The bane of international travelers is jet lag. One long flight can turn your mind upside down and create something of an internal vertigo. There are ways to lessen the impact, though, and this post will point out some prevention and coping mechanisms that you can use on your next trip.
Preventing jet lag from happening in the first place
- Try to get your schedule in sync with your destination before you leave. This may be difficult or impossible if you are working or if you are traveling to a destination that has a drastically different timezone, but if you have the flexibility try to gradually adjust your meal and sleep times over the course of a week.
- Once you’re on the plane, behave as if you are already at your destination. Set your watch to the local time there and eat and sleep accordingly. If it is night time at your destination, go to sleep. If it is dinner time, eat (you can pack some snacks for this purpose).
- Can’t get to sleep on the plane? Consider drugging yourself. It’s not as bad as it sounds. Many people take melatonin (a human hormone) for this purpose, but it is still unclear how this hormone works (both how effective it is, how much should be taken and when). A simpler route is to take something like benadryl or dramamine, which will make you drowsy and more in the mood for sleep. One dose is not going to do you any harm. You can also use an eye shield and noise-canceling headphones to provide some additional assistance to your body. Finally, wear comfortable clothes and be prepared for different temperatures on the plane.
- Stay hydrated! Water is truly the nectar of life and staying hydrated will help your body stay on top of things. This is doubly important on an airplane where the cabin air is dry and it’s much easier to get dehydrated. By the same token, you should try to avoid caffeine and alcoholic beverages, which can dehydrate you in addition to tinkering with your energy levels.
- Once you arrive at your destination, stay up until a reasonable (local) hour for sleep. In other words, as much as you may want to, don’t go to bed at 5PM. This will make it very difficult for you to adjust later on. Instead, try to stay up until at least 9PM and have a serious rest. This is probably the number one tip offered by travelers when it comes to jet lag and personally, I also find it to be the most important.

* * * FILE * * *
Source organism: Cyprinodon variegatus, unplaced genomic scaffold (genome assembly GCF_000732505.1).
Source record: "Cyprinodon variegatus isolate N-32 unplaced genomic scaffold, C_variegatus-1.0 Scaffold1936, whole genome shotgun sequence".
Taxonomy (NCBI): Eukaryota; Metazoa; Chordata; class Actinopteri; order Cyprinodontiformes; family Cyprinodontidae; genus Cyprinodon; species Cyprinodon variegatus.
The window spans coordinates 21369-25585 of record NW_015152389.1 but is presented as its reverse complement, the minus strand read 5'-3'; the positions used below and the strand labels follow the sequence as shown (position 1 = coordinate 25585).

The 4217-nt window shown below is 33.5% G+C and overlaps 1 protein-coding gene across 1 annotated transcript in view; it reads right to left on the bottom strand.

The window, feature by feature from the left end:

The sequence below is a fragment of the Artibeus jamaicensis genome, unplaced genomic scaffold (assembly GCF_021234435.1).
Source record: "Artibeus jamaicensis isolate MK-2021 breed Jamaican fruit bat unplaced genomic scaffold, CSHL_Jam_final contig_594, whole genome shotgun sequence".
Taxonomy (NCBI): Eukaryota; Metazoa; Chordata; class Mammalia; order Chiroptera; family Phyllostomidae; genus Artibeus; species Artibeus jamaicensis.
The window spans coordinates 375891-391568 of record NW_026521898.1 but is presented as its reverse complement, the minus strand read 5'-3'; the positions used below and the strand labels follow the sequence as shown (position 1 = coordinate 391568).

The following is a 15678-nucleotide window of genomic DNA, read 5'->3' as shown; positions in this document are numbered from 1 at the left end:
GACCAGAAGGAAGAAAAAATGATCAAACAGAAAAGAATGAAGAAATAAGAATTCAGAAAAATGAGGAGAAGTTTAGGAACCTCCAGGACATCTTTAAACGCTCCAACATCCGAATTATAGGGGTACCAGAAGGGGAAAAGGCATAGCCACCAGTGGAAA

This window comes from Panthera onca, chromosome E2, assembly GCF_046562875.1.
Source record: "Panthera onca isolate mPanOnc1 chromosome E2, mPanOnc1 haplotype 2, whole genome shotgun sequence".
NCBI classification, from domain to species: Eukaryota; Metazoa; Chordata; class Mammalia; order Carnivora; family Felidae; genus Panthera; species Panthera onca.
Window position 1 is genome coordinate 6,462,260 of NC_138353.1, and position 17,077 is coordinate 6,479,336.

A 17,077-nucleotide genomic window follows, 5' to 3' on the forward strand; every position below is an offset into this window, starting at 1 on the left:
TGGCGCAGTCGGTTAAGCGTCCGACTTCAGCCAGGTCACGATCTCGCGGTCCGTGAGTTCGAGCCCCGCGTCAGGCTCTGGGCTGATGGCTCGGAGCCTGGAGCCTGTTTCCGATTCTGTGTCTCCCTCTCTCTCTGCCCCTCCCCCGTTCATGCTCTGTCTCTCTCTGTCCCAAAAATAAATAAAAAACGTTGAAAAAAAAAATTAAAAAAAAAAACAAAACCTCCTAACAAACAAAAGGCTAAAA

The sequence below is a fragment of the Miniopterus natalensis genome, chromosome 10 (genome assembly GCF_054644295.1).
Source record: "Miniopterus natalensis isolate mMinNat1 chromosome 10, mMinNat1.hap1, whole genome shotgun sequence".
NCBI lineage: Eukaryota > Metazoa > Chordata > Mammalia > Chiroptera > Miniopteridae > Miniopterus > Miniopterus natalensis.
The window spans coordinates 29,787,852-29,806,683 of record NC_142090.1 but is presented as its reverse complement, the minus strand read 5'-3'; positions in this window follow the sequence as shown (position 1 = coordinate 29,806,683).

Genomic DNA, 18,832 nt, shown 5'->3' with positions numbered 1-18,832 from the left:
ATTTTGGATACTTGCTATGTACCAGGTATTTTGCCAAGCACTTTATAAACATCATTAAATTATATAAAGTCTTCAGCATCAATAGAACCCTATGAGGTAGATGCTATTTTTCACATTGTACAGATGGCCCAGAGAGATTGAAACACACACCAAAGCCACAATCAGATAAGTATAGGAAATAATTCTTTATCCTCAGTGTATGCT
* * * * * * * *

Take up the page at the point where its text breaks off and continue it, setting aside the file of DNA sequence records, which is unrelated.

No matter how much effort you put into prevention, you may still find yourself on the miserable end of jet lag. Maybe you went to sleep too early, maybe you thought you would just take a short nap. If that happens and jet lag takes control of your body and mind, check out these tips.
Getting over jet lag
- Use natural light to resync your body. Don’t hole yourself up in your hotel room during the day. Try to get out in the sunshine. Go sit in the park on an uncomfortable bench and watch the world go by. Reading may put you to sleep, so keep yourself occupied (and awake) by drinking lots of water or perhaps a fruit smoothie, chewing gum, and doing some brisk walking.
- If you are truly miserable from sleep deprivation, take a short nap. I’m talking 30 minutes tops. Set 5 alarms in different parts of your room, because it almost certainly will be hard to get up. After waking, throw yourself into a cold shower to get the blood flowing and then get yourself back out into the sunshine.
- Drink more water. Can’t be said enough.
- If you find yourself with a bit of insomnia when everyone else at your destination is hitting the hay, you can always drug yourself once more. Take a benadryl with a glass of water and see if you don’t feel sleepy. Again, forcing yourself to be out and about during the day will help you sync up with the new schedule.
- Eat on schedule and don’t stuff your face. You may find that you are not hungry at the right times and your body is craving food in the middle of the night. To help remedy this, force yourself to eat something at meal times. Light meals are good because they are less taxing on your body. Think salads or fresh fruit or perhaps a smoothie. All of these will provide you with an energy boost from complex carbohydrates and unprocessed sugar and they won’t have the crash effect that occurs when you consume refined sugar or caffeine.
Ok. I’m feeling a bit more alert just writing this! Hopefully, you learned a new thing or two about getting over jet lag. If you have any of your own tips for dealing with jet lag, please share them in the comments below.
Jet lag and constipation
We wrote about constipation with respect to the traveler and indeed, jet lag was something that came up as a possible instigator. Jet lag can throw off your eating and sleeping schedule. Guess what? It can have the same impact on your bowel movements. The keys to avoiding this are drinking plenty of water, eating fiber-filled foods, staying active, and going to the bathroom as needed (don’t hold back). If things are really not moving, however, you can also take a mild laxative to provide a jump start.
*UPDATE* – This is a cool site that can help you sync your sleeping habits to limit the amount of jet lag you will have when you arrive: Jet Lag Rooster. We highly recommend checking it out and giving it a shot before your next trip.
ALSO: We have recently been informed of a product called JetLagFX. While we have not used this product personally, it has been getting good reviews from many quarters.
Photo credit: flicker users salz and emwing